Like the recent US election, tensions within the Bitcoin Community have run high for the better parts of 2015 and 2016 as a rather-minor code change (known as the ‘block size debate’) has become a political race for competing factions, some of which have non-developers as spokespeople pushing an alternative to Bitcoin’s core client, Bitcoin Core.
In the past for the Bitcoin Core team, soft forks have not prevented much of an obstacle, but not the block size. It bewilders some among the Core team, how devs with such little experience have commanded such a share of dialogue despite questionable experience. What’s more, reputable businessmen have banded together to support and pump these groups.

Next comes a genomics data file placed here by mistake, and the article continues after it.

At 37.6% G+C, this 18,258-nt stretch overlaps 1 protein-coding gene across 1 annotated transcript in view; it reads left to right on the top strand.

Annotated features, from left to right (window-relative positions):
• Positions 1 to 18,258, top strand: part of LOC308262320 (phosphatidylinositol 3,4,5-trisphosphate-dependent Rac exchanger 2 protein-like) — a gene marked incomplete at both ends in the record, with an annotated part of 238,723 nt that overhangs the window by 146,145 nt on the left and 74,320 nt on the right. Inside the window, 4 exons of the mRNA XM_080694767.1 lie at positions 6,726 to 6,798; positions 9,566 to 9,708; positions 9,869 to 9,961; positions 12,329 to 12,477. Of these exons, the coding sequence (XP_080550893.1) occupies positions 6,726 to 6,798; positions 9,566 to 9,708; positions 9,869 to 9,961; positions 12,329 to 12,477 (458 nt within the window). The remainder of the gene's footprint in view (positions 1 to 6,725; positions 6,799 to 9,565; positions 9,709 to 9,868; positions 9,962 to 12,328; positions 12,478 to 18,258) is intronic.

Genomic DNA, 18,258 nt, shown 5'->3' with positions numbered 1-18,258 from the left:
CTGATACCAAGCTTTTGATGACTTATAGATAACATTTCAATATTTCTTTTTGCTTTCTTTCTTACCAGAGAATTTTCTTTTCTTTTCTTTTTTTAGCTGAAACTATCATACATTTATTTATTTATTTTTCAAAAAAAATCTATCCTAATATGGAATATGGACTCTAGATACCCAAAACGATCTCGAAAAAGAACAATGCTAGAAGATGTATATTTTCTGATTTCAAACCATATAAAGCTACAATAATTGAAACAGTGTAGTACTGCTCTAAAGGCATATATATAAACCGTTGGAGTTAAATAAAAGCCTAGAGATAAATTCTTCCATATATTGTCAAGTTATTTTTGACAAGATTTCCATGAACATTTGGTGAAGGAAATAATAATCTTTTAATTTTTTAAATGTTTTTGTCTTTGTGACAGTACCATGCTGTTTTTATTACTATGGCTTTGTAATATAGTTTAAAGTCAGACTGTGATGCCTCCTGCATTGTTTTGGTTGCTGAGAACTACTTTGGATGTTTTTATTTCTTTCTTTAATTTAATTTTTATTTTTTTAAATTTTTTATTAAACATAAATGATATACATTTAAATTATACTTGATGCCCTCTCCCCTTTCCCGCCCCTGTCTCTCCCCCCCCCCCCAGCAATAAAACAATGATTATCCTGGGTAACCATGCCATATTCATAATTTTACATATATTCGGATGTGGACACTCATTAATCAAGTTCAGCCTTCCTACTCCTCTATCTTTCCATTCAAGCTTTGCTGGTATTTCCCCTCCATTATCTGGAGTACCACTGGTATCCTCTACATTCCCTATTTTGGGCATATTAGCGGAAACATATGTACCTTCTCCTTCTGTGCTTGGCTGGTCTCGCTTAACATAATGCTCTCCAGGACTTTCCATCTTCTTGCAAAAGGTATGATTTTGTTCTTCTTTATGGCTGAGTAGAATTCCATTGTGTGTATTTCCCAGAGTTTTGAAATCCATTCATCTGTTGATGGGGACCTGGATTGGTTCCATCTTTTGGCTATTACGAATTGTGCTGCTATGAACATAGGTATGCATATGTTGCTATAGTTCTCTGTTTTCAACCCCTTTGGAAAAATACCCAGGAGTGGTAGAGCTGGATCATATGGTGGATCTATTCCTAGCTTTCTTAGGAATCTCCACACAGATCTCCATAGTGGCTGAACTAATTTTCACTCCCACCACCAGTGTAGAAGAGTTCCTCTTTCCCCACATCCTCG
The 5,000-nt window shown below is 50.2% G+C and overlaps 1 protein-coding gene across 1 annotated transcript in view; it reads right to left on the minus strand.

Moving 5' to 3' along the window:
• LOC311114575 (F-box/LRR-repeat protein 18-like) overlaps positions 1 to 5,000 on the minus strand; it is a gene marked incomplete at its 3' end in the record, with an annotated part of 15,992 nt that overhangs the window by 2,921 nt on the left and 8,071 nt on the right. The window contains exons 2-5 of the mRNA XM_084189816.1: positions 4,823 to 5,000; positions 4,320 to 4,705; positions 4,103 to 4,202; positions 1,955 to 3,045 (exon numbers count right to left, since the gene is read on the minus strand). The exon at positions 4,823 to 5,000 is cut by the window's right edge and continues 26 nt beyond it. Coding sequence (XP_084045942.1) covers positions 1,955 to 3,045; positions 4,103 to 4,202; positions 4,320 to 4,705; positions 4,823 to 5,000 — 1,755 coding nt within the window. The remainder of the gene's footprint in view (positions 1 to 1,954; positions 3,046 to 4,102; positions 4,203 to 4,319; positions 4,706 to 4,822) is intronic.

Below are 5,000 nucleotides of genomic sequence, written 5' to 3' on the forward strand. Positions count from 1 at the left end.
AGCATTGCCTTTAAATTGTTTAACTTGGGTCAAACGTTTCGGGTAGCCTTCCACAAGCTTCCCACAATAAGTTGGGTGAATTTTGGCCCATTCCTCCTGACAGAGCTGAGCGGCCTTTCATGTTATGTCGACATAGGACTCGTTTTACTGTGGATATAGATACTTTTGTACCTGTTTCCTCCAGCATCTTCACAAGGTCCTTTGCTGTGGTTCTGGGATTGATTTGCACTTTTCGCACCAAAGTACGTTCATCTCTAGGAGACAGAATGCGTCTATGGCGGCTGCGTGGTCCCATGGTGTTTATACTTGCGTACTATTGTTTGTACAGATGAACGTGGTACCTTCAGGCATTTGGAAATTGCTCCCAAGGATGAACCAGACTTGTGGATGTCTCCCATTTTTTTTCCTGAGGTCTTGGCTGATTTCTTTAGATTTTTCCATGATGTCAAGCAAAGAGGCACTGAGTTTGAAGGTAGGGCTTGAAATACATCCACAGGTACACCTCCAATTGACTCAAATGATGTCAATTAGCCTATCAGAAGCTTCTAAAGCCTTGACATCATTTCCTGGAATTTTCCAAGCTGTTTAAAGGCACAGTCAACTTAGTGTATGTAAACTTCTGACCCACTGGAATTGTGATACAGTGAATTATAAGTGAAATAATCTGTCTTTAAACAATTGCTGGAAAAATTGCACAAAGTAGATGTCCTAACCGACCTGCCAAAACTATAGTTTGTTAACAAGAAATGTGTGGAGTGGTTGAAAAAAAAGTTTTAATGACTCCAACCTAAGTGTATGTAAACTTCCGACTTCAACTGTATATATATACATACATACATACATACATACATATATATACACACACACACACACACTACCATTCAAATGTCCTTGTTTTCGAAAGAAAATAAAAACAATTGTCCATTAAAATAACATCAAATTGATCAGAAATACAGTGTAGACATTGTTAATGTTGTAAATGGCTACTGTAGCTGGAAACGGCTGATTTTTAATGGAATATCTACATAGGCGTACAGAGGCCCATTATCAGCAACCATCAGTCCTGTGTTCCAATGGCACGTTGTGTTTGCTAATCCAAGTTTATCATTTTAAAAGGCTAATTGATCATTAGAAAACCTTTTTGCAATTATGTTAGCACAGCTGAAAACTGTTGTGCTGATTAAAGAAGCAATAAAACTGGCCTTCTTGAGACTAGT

Below, in January 2016, Brian Armstrong states “the number of people supporting BitcoinClassic keeps on growing.” Well, this may have been true during the initial marketing push, of which Bitcoiners like Brian Armstrong and Roger K. Ver partook, but once the honeymoon was over people sobered up and here we are nearly one year later and BitcoinClassic inspired suspicion and doubt